Sea Turtle Tracking

Satellite Tracking

Satellite tracking is beneficial for research purposes including the migration of sea turtles, their foraging behavior and much more. You can learn about some of the sea turtles Clearwater Marine Aquarium has released with a satellite tag and view their tracking maps below.

xeno loggerhead sea turtle with satellite tag

Kirby is the most recent sea turtle rehabilitated at Clearwater Marine Aquarium to be released with a satellite tag. Bowser was the fourth fitted with a tag in 2018. Xeno was the third sea turtle at CMA that was released with a satellite tag, in 2016. Kreacher was our second released with a sat tag earlier in 2016, and our first satellite tracking tag was done on a loggerhead sea turtle named Ozzy in September 2015.

Kirby’s Satellite Track

Kirby, loggerhead sea turtle released

Kirby is a loggerhead sea turtle who arrived on January 29, 2019. The adult loggerhead was found floating inshore near Indian Rocks Beach. Kirby was deemed ready for release by the CMA Vet Team and the Florida Fish and Wildlife Conservation Commission. He was successfully released on May 14 at Clearwater Beach. See how far Kirby has gone on the map below!

Please note: Sea turtle tracker positions that appear on shore may be inaccurate due to proximity to land. These nearshore positions will be updated and corrected.

Bowser’s Satellite Track

bowser loggerhead sea turtle

Bowser is a loggerhead sea turtle who arrived on June 13, 2018. The adult loggerhead was found floating and swimming sideways near St. John’s Sound off of the Pinellas County coast. After extensive treatment for gastrointestinal issues, Bowser was deemed ready for release by the CMA Vet Team and the Florida Fish and Wildlife Conservation Commission. See how far Bowser has gone on the map below!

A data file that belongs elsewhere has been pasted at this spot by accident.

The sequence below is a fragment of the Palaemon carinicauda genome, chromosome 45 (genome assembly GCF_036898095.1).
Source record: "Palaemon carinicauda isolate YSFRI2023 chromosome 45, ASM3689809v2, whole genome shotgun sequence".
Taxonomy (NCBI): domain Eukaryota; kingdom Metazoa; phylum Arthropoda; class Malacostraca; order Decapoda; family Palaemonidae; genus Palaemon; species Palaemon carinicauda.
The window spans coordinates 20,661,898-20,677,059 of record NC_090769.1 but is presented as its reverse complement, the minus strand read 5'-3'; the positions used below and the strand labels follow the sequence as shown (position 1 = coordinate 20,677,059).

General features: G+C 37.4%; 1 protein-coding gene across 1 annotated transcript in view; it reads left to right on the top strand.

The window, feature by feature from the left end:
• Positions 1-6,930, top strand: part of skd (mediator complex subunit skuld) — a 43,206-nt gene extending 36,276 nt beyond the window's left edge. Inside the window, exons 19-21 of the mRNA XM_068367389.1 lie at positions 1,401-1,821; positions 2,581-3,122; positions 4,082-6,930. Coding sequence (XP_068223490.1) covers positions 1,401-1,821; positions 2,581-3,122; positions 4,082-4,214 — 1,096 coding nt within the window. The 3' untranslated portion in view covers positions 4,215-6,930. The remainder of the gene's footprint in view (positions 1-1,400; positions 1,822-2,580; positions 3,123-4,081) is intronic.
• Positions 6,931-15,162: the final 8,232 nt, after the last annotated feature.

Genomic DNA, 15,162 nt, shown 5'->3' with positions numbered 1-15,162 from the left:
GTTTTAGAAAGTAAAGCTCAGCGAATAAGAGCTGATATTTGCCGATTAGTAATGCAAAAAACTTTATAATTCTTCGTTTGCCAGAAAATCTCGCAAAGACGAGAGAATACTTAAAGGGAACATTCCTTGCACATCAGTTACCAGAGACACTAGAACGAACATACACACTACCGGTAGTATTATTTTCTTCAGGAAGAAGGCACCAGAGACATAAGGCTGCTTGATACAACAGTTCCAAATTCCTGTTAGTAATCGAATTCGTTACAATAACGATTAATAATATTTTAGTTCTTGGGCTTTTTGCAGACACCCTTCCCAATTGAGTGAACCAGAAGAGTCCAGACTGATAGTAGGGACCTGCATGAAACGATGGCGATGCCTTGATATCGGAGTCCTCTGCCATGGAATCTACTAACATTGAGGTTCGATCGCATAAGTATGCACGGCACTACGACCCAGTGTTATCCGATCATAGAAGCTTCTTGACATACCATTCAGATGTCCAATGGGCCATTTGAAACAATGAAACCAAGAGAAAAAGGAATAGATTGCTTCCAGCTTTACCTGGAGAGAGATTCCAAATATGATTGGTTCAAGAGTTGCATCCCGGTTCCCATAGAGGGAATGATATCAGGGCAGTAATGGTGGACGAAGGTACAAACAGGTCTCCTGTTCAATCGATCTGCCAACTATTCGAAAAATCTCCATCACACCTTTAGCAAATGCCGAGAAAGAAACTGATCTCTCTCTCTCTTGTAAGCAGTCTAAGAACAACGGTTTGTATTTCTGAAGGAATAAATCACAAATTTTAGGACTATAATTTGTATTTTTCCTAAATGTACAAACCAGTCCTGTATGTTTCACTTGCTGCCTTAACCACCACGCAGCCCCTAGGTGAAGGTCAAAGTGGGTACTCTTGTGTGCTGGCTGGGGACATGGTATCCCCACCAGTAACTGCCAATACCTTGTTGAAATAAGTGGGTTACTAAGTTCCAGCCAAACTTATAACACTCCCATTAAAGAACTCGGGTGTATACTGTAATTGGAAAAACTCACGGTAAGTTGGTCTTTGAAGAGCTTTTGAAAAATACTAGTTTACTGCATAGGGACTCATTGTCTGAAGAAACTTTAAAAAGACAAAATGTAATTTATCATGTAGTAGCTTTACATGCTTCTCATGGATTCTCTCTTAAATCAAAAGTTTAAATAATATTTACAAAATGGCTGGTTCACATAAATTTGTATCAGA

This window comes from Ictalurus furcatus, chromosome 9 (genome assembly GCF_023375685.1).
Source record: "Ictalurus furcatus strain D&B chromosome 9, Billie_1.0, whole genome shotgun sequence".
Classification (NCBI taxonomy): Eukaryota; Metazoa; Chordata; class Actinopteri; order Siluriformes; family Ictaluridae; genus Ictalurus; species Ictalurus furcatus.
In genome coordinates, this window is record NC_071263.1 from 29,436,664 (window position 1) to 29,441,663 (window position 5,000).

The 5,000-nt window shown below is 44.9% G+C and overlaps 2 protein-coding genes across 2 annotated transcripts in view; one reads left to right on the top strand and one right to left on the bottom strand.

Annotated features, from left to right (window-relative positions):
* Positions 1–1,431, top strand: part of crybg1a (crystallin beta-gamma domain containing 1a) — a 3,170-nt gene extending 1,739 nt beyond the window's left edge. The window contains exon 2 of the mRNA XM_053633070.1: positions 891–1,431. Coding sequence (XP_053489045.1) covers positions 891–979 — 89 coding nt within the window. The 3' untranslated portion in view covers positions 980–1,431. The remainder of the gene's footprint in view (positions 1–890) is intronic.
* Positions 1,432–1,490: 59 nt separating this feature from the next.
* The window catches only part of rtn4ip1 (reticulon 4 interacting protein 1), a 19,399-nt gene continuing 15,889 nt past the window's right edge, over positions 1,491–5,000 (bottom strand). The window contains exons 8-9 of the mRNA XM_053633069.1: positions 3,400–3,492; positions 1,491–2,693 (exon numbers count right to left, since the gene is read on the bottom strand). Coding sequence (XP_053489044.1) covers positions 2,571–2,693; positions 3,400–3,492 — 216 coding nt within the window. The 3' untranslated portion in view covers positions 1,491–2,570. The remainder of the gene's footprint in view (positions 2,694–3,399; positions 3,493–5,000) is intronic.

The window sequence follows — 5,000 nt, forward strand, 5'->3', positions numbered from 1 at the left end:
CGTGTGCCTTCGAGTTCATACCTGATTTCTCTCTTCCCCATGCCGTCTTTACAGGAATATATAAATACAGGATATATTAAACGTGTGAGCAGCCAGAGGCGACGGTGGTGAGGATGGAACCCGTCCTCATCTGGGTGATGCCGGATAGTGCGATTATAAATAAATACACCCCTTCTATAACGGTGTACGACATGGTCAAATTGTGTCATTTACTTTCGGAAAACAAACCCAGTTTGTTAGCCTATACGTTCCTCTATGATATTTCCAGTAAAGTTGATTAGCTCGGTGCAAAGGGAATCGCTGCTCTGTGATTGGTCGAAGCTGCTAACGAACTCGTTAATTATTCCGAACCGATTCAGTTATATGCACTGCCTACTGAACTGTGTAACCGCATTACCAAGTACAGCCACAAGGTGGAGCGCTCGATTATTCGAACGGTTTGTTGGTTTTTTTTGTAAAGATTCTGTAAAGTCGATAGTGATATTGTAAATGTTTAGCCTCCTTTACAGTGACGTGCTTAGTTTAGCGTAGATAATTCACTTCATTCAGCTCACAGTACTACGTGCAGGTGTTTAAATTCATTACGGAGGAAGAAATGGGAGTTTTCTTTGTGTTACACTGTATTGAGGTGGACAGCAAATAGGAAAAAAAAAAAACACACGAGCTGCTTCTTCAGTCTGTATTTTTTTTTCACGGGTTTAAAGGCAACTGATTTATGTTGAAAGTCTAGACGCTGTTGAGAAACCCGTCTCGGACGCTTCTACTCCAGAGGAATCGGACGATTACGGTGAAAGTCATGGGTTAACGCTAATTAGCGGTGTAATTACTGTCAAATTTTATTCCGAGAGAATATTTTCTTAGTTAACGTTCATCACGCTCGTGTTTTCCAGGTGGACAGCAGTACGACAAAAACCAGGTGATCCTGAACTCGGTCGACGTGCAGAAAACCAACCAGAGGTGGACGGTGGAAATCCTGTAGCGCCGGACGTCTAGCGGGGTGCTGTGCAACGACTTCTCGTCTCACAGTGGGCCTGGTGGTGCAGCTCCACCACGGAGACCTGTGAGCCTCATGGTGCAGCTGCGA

Xeno’s Satellite Track

Xeno loggerhead sea turtle

Xeno is a sub-adult loggerhead that was taken in on September 17. She was found about 15 miles offshore, floating and unable to dive. She had some fluid in her body causing puffiness and moderate epibiota (organism growth such as bivalves or algae) on her carapace or shell. X-rays showed an extensive amount of shell-like material was found in her GI tract. After a series of treatment including antibiotics and vitamins, she was cleared for release!

Kreacher’s Satellite Track

Found near the Sandpearl Resort on May 8, 2016, Kreacher was discovered floating and distressed with moderate edema. Results of a CT scan revealed shells in her esophagus and gastro-intestinal track, causing her buoyancy complication and discomfort. She received TPN (total parenteral nutrition) treatments and a regular diet of squid and shrimp to help regulate her digestive system. With a clean bill of health, Kreacher was ready to return home to the wild. Kreacher was released on Clearwater Beach on June 21, 2016. Track her on the map below.

Kreacher Update 7/25/2016:
According to Dan Evans with the Sea Turtle Conservancy, Kreacher seems to have found a feeding ground, which could explain why she has been hanging around one particular area. “The continental shelf off the Gulf coast of Florida has many areas of hard-bottom reef and other habitats that are great places for loggerheads to find food,” said Evans.

Ozzy’s Satellite Track

Ozzy sea turtle release

Ozzy was our first sea turtle released with a satellite tag. The last day we have her tracked is on January 22 off the coast of North Carolina. We believe that Ozzy’s tag has either fallen off or has become biofouled. Biofouling is the growth of organisms, algae and barnacles on a wet surface. Four months is the average lifespan of a tracker, so we were pleased with the results we received from Ozzy’s journey. We appreciate all of the support we received and thank you for tracking Ozzy’s journey with us!

Learn more about the importance of satellite tracking through our partners at Sea Turtle Conservancy.

All marine turtle footage taken in Florida was obtained with the approval of the U.S. Fish and Wildlife Service and the Florida Fish and Wildlife Conservation Commission (FWC) under conditions not harmful to marine turtles. Footage was acquired while conducting authorized conservation activities pursuant to FWC MTP-18-172.

CMA Blog

Posted May 21, 2020
Updated May 26, 2020 | Posted May 20, 2020
Updated May 21, 2020 | Posted May 20, 2020
Updated Jul 8, 2019 | Posted May 22, 2017
Updated Jul 8, 2019 | Posted Feb 27, 2017
Updated Jul 8, 2019 | Posted Jan 30, 2017

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